Iran may soon arm Russia with surface-to-surface short-range ballistic missiles, three U.S. and Western government officials said, in what would be significant escalation of Iranian support for President Vladimir Putin’s war in Ukraine.
In recent weeks, the United States and at least one allied nation have observed indications that Iran is preparing to transfer the weapons, the officials said, although it’s unclear how close Iran is to sending them. As of now, the U.S. has no indications any missiles have been sent, a senior U.S. defense official said.
If delivered, they would be the first advanced, precision-guided missiles that Iran has provided Russia since the war started. Short-range ballistic missiles have a range of hundreds of miles, and could help Moscow replenish its dwindling stockpile, which have been depleted by Russia’s war in Ukraine.
Two of the officials say the surface-to-surface missiles are expected to be part of a tranche of roughly 1,000 additional weapons — including more weaponized drones — that Iran could transfer to Russia by the end of this year.
“We remain concerned about the potential for Iran to provide Russia with surface-to-surface missiles,” White House National Security Council adviser John Kirby told reporters on Tuesday. “They are very actively involved in supporting Russia and its efforts to kill innocent Ukrainians and to damage Ukraine’s civilian infrastructure.”
The Washington Post first reported on Oct. 16 that Iran planned to send short-range surface-to-surface missiles to Russia, citing U.S. and allied security officials. The White House said on Oct. 20 that it was concerned Iran may provide surface-to-surface missiles to Russia.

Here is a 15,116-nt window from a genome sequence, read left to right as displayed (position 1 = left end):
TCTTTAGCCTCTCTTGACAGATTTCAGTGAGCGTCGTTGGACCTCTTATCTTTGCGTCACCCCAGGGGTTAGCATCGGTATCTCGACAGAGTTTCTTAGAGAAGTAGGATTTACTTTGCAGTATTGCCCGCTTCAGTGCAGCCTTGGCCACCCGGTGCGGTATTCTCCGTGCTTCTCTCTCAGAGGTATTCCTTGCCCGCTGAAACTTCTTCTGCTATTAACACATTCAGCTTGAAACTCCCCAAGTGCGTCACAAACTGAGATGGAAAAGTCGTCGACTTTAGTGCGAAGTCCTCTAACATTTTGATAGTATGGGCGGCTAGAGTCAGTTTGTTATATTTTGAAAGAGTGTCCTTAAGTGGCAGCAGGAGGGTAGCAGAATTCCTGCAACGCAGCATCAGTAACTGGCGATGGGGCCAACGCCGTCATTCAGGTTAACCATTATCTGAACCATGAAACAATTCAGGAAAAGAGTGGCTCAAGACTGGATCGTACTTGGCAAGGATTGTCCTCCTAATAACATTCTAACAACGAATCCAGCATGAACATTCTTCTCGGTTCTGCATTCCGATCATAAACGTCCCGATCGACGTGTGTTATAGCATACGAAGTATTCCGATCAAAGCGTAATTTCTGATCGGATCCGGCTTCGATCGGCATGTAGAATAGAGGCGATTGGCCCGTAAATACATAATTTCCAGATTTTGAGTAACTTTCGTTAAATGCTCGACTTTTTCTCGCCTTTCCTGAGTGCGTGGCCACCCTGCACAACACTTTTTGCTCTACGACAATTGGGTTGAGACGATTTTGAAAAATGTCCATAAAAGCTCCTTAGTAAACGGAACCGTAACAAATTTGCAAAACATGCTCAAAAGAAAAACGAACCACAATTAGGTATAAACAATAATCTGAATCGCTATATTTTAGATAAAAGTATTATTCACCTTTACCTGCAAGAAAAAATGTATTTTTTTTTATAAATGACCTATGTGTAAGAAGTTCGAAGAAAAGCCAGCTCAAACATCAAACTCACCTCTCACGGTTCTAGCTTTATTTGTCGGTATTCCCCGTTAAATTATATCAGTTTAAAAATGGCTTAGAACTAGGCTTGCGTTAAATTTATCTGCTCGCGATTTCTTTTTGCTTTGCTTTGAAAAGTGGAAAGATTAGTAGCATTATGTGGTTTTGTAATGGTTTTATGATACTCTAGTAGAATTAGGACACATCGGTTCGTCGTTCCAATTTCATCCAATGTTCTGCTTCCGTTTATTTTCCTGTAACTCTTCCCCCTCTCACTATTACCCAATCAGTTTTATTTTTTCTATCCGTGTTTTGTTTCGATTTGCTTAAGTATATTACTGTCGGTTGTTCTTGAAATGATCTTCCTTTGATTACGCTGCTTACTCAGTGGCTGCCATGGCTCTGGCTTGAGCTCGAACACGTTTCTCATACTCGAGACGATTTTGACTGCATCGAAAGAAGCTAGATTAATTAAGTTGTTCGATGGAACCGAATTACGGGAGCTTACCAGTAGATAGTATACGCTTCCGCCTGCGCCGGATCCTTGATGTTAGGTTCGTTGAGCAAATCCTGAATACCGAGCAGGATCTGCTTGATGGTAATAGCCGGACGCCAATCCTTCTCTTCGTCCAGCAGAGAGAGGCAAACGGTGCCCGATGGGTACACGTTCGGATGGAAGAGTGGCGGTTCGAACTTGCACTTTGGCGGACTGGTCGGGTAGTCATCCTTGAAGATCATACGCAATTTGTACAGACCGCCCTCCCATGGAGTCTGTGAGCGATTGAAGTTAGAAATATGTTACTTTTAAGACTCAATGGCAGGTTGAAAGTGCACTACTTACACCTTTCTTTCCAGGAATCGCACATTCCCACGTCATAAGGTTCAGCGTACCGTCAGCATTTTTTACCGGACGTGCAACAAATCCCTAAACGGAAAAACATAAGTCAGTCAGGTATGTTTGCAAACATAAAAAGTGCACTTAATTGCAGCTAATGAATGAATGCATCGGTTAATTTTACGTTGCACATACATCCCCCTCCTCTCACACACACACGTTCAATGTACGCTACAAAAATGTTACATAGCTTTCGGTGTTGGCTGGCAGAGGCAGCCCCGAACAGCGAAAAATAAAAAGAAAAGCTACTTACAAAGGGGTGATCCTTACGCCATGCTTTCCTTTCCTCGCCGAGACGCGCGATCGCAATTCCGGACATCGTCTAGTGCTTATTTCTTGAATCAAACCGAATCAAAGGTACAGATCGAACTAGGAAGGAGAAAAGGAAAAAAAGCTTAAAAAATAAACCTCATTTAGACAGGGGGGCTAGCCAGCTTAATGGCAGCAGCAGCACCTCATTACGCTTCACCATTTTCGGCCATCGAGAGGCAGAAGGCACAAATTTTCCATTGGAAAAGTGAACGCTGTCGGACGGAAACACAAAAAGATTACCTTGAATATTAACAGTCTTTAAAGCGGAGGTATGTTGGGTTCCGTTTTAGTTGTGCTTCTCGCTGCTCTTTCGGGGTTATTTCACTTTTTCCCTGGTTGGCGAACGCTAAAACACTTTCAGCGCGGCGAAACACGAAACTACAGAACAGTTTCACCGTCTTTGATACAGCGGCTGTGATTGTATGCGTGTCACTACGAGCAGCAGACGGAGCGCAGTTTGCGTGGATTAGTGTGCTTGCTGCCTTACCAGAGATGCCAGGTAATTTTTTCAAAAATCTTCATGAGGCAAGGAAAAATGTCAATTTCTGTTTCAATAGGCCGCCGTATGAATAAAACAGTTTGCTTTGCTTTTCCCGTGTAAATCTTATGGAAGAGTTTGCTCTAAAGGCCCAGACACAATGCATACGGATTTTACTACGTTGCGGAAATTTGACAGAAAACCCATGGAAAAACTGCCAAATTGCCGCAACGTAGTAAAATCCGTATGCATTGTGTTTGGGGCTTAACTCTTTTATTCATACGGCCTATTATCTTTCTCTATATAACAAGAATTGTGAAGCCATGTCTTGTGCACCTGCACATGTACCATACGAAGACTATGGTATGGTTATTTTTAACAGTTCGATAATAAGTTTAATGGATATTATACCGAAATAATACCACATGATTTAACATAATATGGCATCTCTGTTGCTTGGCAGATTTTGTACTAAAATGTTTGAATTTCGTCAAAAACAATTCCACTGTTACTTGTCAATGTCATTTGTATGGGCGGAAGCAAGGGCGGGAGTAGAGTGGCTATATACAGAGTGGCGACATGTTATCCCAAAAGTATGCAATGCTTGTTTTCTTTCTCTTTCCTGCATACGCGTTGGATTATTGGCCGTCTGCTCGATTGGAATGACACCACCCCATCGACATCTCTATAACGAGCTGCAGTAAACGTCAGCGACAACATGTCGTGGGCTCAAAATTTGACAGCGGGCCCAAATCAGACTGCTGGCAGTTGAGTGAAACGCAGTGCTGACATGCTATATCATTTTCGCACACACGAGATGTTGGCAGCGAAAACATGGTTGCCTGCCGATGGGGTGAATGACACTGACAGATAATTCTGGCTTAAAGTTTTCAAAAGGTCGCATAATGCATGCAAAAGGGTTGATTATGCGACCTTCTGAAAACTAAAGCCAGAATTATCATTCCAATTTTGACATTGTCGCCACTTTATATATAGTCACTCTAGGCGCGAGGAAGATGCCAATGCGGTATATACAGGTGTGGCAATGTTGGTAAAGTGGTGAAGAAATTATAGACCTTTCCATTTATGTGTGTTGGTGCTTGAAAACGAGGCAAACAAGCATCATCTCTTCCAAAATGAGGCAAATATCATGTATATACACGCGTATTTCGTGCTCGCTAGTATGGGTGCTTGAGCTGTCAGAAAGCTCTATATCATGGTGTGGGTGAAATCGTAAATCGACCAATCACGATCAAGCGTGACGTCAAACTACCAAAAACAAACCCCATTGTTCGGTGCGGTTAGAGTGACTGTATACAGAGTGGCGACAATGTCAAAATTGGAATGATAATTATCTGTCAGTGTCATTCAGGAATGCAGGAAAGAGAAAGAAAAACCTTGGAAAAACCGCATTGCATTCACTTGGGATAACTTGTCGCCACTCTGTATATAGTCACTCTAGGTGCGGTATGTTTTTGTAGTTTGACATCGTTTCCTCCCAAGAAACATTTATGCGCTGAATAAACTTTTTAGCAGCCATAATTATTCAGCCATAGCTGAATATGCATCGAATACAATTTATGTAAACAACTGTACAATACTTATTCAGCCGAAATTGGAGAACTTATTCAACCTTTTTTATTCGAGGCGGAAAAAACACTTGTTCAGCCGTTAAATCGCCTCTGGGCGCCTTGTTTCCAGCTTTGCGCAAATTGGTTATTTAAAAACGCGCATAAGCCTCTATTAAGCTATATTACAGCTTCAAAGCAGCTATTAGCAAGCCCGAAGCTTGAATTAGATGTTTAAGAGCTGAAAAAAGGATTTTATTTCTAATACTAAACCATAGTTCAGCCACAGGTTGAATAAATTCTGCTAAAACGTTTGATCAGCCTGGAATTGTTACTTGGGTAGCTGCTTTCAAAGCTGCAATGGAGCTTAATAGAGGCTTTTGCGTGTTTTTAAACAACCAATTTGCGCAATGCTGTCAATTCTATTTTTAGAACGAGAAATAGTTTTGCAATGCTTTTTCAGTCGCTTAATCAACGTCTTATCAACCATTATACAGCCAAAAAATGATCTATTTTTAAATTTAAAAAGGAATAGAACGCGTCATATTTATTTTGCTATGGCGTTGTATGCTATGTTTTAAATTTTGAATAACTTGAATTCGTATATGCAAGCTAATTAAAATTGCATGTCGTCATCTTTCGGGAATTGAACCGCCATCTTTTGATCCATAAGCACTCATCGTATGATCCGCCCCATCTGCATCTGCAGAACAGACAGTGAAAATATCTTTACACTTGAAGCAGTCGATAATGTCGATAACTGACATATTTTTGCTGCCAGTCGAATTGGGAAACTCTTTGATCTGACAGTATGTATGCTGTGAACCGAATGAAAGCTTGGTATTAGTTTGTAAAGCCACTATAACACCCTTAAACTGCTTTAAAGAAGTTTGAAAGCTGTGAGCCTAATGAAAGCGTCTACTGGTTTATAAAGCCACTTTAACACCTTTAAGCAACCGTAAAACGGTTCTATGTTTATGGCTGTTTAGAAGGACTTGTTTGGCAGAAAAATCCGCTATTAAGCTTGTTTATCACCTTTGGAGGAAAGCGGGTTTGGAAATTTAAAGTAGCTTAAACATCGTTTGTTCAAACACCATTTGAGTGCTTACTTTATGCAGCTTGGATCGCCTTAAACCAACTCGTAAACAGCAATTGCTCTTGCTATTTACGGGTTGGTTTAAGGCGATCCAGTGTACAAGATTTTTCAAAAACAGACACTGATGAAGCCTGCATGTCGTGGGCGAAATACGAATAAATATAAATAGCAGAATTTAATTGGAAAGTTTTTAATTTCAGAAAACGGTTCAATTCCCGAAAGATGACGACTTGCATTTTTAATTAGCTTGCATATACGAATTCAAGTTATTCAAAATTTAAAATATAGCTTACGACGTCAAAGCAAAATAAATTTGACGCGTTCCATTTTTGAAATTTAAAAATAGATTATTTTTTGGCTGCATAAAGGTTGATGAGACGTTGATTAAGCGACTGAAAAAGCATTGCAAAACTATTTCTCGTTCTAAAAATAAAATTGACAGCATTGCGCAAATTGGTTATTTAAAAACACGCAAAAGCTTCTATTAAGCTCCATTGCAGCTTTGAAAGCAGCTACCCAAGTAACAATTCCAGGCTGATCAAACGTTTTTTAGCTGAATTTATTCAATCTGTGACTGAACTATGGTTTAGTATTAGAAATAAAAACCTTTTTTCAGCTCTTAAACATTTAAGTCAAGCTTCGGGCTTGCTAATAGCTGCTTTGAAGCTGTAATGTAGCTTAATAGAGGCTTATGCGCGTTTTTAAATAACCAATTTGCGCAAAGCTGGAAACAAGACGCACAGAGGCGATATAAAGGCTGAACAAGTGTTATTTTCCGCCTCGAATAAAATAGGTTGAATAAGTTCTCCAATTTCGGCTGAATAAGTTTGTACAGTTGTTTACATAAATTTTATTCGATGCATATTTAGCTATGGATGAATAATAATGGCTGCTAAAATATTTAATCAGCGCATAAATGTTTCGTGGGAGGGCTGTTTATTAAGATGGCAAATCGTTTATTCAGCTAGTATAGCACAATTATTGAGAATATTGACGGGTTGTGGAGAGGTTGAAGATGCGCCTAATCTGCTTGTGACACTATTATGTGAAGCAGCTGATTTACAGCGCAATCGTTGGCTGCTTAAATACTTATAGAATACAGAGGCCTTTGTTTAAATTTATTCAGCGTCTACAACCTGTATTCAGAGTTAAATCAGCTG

Yuriy Ihnat, the spokesman for Ukraine’s Air Force Command, told reporters that Ukrainian forces would do whatever it could to counter any Iranian missiles that Russia places across Ukraine’s northern border. Still, he said, Ukraine only has air defense systems, not missile defense, making that task extremely difficult.
Iran’s Mission to the United Nations didn’t respond to a request for comment. But previously, Iran has firmly denied selling armed drones to Russia for use on the battlefield in Ukraine, calling those allegations “unsubstantiated.”
“Such unfounded claims, which are solely based on false flags and fabricated assumptions, are nothing more than a propaganda apparatus launched by certain states to further their political agenda,” Iran’s government said in a statement on Oct. 14.
The Biden administration has also accused Iran of sending military trainers and technical advisers to Crimea to help Russia’s military use Iranian-made drones. Russian military bases in Crimea, which the Kremlin illegally annexed in 2014, have been a key staging ground for Russia’s attacks against Ukraine since the war started in February.
“A week or so ago, we had solid information that they did have personnel on the ground. It wasn’t a very large number,” Kirby said Tuesday. “But whether they’re still there, or in what number, I couldn’t say today.”
Iran’s preparations for a potential missile transfer come amid stalled U.S. efforts to resurrect a deal with Tehran and world powers to address Iran’s nuclear weapons program, with the U.S. saying talks are at an “impasse.”
The U.S. has long maintained sanctions on Iran separate from and in addition to nuclear-related sanctions that were eased under the 2015 nuclear deal, which collapsed after President Donald Trump withdrew the U.S. from the pact in 2018.
Richard Goldberg, a senior adviser at the Foundation for Defense of Democracies, a think tank that advocates a hard-line position on Iran, said the potential weapons shipment provided another reason for the U.S. to back away from efforts to negotiate with Iran over its nuclear program.
“With reports that Iran plans to send short-range ballistic missiles to Russia to use against Ukraine — and as the people of Iran cry out in the streets for a change in regime — the U.S. and its European allies should withdraw all sanctions relief offers made to Tehran and complete the snapback of U.N. sanctions at the Security Council,” Goldberg said.